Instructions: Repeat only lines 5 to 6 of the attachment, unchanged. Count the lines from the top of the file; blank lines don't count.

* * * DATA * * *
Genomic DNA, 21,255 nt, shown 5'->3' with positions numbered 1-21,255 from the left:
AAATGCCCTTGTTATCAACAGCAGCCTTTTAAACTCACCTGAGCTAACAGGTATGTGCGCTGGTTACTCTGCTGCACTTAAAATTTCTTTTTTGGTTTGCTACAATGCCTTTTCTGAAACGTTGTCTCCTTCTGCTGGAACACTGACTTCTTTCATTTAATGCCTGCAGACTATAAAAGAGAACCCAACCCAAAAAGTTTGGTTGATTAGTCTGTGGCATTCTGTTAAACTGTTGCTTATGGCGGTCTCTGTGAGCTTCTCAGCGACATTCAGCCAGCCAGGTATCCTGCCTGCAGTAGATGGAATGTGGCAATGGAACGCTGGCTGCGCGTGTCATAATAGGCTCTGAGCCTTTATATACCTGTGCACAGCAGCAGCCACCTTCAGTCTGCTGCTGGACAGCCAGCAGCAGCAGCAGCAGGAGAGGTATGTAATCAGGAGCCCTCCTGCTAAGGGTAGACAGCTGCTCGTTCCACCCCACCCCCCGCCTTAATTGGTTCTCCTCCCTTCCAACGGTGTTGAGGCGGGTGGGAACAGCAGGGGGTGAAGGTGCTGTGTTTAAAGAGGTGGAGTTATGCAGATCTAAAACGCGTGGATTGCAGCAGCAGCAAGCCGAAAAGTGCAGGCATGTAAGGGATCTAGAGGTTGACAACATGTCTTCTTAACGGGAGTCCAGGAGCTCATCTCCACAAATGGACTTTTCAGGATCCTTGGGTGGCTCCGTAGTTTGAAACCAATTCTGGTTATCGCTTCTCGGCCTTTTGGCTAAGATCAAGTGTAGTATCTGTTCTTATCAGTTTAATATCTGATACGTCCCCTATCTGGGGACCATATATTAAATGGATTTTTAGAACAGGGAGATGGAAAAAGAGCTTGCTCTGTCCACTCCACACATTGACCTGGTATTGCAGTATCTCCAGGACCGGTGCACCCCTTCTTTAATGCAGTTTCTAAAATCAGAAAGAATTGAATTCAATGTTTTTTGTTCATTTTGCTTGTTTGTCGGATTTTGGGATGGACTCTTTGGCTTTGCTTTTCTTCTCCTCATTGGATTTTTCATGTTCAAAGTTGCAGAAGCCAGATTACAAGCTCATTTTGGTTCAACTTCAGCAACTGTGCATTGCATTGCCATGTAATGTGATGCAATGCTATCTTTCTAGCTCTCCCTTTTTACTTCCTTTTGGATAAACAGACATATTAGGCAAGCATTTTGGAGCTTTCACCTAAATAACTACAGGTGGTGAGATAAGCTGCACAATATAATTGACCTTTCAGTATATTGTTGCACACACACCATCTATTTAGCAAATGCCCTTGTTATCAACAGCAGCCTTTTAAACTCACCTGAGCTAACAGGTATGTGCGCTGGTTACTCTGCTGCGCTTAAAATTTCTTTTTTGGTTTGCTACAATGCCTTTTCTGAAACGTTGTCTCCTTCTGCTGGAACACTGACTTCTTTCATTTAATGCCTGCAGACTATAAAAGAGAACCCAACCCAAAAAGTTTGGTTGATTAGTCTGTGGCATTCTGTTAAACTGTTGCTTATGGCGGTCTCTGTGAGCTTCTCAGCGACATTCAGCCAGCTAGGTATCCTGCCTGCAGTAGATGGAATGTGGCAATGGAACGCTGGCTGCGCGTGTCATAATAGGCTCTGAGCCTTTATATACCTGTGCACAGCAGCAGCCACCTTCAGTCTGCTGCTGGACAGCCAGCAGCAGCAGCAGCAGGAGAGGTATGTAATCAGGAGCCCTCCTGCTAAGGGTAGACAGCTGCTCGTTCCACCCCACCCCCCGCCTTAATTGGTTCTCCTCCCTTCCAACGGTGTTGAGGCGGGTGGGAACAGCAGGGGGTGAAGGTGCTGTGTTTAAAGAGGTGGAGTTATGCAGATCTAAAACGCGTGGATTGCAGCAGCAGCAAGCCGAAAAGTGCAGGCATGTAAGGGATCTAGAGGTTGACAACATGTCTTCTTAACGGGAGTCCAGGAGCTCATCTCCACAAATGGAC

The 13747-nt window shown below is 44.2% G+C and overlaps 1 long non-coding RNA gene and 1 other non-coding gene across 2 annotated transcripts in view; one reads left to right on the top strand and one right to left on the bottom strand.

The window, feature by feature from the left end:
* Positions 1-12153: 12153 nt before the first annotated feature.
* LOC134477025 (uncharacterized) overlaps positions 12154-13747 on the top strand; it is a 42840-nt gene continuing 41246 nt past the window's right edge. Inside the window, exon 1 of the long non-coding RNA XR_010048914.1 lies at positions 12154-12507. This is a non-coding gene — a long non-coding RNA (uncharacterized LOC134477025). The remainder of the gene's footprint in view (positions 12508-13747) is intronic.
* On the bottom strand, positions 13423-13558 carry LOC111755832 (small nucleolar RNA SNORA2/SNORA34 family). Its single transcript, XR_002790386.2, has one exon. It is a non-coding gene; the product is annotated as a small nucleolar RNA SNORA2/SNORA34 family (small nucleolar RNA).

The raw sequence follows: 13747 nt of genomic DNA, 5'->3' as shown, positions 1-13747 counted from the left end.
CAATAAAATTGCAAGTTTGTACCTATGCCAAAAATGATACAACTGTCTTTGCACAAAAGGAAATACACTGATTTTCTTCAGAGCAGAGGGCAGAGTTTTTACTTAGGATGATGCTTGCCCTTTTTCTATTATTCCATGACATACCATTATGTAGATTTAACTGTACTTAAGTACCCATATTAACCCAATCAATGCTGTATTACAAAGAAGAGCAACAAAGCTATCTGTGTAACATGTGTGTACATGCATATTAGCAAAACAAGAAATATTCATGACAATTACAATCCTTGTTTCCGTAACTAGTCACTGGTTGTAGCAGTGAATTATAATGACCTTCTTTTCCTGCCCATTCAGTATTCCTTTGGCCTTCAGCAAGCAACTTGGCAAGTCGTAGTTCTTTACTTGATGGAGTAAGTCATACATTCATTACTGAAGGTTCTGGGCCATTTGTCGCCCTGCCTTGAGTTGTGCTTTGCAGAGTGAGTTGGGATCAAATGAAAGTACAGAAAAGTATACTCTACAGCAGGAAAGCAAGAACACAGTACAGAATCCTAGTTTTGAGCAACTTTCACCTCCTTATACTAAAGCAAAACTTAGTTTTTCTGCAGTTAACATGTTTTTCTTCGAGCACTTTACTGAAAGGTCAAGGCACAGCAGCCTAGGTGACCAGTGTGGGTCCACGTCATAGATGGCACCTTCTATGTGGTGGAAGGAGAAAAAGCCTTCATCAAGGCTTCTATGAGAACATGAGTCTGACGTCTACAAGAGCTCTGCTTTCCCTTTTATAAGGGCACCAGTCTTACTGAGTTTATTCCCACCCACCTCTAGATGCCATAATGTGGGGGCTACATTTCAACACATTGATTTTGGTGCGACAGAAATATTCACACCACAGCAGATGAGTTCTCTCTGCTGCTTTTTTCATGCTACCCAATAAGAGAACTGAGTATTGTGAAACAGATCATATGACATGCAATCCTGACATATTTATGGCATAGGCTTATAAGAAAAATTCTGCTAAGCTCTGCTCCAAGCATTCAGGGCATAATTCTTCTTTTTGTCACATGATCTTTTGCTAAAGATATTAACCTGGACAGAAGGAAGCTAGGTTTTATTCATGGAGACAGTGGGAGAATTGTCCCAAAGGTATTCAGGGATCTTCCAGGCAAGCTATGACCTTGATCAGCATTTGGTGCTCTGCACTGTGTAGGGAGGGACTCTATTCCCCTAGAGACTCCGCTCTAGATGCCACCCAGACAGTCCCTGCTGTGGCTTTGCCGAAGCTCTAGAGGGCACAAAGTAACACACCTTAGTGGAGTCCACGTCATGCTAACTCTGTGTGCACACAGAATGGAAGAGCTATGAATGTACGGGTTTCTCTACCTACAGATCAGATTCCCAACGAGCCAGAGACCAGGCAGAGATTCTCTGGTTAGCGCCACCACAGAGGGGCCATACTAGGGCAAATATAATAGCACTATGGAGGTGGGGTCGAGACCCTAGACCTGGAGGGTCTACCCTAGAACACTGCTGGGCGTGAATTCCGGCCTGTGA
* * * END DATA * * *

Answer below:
* Positions 1-12153: 12153 nt before the first annotated feature.
* LOC134477025 (uncharacterized) overlaps positions 12154-13747 on the top strand; it is a 42840-nt gene continuing 41246 nt past the window's right edge. Inside the window, exon 1 of the long non-coding RNA XR_010048914.1 lies at positions 12154-12507. This is a non-coding gene — a long non-coding RNA (uncharacterized LOC134477025). The remainder of the gene's footprint in view (positions 12508-13747) is intronic.